There will almost certainly be a local antibiotic protocol. NICE recommends piperacillin/tazobactam. It does not recommend routine gent but allows this to be modified locally. Importantly they want us to give the antibiotics if we “suspect” neutropenic sepsis – we don’t have to wait for the ANC result.
I find that almost all of the “suspected” patients will get admitted in Irish practice. Even if the ANC comes back at 1.3 – if they’ve had a fever and chemo they almost all will come in overnight.
Of note NICE does allow for out patient management but there’s lot’s of caveats to it and they have to be very low risk.
There are scores available for risk stratifying them so it’s nice to know they exist but I don’t think they’re currently that relevant to local practice. The MASCC (not that one…) or the CISNE score are the key ones to remember.
The one thing to consider is fungal infections. They’re much less common that bacterial. We should think about them in the highest risk patients (stem cell transplant is a good example) and indeed the MASCC score can be used to risk stratify people to the highest risk.
If you’re seeing someone with recurring neutropenic sepsis then the best tips would be to check what bugs they grew last time and again consider antifungals as recurrent neutropenic sepsis should make you think of it.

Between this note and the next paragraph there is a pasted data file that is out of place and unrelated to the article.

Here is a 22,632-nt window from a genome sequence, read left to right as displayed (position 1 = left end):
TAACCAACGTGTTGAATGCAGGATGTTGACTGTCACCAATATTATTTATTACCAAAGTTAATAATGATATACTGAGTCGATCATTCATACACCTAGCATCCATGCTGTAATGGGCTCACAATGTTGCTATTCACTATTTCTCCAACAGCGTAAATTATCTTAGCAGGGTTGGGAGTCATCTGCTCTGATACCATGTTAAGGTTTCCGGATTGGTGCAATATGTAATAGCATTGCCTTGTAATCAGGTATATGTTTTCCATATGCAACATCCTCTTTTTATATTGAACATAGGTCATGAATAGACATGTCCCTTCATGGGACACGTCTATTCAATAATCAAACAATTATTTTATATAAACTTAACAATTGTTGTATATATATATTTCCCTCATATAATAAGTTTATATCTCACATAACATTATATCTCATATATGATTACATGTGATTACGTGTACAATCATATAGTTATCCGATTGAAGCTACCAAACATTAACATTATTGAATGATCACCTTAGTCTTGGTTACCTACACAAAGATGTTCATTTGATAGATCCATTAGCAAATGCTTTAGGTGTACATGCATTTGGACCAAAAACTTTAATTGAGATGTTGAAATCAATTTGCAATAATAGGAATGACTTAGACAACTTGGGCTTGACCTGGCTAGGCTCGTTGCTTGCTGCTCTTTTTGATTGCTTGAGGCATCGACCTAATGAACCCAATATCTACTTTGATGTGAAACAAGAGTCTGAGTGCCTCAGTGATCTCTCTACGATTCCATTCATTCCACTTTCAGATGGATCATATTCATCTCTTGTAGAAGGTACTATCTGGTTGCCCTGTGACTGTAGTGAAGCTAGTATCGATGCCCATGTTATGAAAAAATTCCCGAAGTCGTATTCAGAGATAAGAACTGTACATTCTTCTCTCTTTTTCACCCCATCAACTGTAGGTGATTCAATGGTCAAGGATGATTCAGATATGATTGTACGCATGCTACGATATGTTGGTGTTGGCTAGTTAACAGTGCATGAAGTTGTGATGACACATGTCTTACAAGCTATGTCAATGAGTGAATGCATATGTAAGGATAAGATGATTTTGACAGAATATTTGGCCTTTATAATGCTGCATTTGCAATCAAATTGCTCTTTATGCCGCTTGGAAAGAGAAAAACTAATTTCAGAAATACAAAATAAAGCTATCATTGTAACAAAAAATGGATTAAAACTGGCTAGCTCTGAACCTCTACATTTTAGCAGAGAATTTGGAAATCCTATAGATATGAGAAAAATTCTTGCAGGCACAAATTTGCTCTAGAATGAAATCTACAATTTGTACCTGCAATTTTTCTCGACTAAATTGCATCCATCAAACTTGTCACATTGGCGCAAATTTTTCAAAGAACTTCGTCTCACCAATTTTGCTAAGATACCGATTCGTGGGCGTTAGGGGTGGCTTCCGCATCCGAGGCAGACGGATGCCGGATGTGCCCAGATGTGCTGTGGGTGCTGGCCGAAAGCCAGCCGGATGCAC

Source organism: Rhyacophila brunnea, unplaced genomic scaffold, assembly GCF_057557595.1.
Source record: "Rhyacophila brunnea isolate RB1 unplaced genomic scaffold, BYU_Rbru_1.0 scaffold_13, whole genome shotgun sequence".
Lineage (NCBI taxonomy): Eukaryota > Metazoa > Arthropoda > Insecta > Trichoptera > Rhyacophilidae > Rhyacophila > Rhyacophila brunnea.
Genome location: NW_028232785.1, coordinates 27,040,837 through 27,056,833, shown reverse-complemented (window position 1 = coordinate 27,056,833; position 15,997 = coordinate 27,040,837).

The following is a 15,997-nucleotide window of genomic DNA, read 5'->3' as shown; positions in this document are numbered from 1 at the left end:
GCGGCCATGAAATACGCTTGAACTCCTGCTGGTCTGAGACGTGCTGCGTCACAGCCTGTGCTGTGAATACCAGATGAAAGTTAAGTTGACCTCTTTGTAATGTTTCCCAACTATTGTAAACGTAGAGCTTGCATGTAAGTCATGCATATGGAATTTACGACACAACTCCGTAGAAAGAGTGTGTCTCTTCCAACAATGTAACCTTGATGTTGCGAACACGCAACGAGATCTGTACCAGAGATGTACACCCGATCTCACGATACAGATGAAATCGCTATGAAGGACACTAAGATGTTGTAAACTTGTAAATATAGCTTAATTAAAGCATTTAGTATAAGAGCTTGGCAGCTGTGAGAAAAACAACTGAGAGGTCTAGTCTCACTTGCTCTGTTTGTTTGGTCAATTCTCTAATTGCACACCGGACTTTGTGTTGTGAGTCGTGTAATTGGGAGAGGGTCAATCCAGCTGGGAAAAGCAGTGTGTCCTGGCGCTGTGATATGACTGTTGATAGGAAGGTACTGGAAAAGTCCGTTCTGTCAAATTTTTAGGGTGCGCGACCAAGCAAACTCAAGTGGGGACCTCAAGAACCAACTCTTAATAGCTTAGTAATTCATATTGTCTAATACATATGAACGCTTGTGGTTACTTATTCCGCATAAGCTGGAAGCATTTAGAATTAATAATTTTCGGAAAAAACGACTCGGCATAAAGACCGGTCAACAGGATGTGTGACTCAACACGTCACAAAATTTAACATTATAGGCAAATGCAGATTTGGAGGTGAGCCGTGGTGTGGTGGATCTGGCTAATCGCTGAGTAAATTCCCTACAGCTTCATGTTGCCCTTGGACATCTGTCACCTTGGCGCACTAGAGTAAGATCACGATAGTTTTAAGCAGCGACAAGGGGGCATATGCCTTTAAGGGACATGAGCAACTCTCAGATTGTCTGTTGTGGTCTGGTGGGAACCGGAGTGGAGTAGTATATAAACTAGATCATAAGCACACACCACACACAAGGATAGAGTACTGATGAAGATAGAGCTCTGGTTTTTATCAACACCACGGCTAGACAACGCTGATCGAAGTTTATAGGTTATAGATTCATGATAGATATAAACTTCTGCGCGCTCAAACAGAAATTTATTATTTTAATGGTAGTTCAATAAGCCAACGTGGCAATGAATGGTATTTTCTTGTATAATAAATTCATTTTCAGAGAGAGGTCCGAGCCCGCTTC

Viruses are common in the highest risks patients but they are usually already on prophylaxis.
this is rare (I think i’ve seen it once) but very cool in terms of its presentation and pathophysiology. I covered it once before and reproduced it here.
Two main causes
- malignancy 80%
- thrombosis 20%
For malignancy think right sided lung and mediastinal masses. Anything that can compress the SVC as it returns to the right atrium
Classically this will be non small cell lung cancer followed by non Hodgkin lymphomas
For thrombotic causes then there’s usually a precipitant in the form of an indwelling line
- dialysis, port, Hickman, pacer etc…
- this is the same as for upper limb DVT in general – there’s usually a cause.
A big clot in the major veins returning to the heart would be expected to be a big cause of PE but this seems uncommon. There also seems to be a differentiation between clots on the line (sleeve thrombi) which more commonly cause PE, as opposed to clot on the wall (mural thrombus) which embolises much more rarely.
- dyspnoea the commonest (presumably a mixture of reduced venous return and neck vein distension)
- usually there are facial changes – swelling, redness, especially with bending forwards
- Pemberton’s sign is redness in the face on raising the arms, presumably congestion with increased venous return from the arms.
- CXR usually abnormal (though up to date quoted 85% only)
- ultrasound can usually only view the vessels immediately proximal to the SVC but you can get indirect information by looking at Doppler waveforms with a valsalva (you were all doing that already for your DVT scans weren’t you…)
- unsurprisingly CT is the best test as the key treatment decision is finding out whether this is a malignant SVC obstruction vs a thrombotic SVC syndrome
- the next major treatment decision point is biopsy if malignant. The decisions regarding radio and chemo that the oncologist will be driven by this.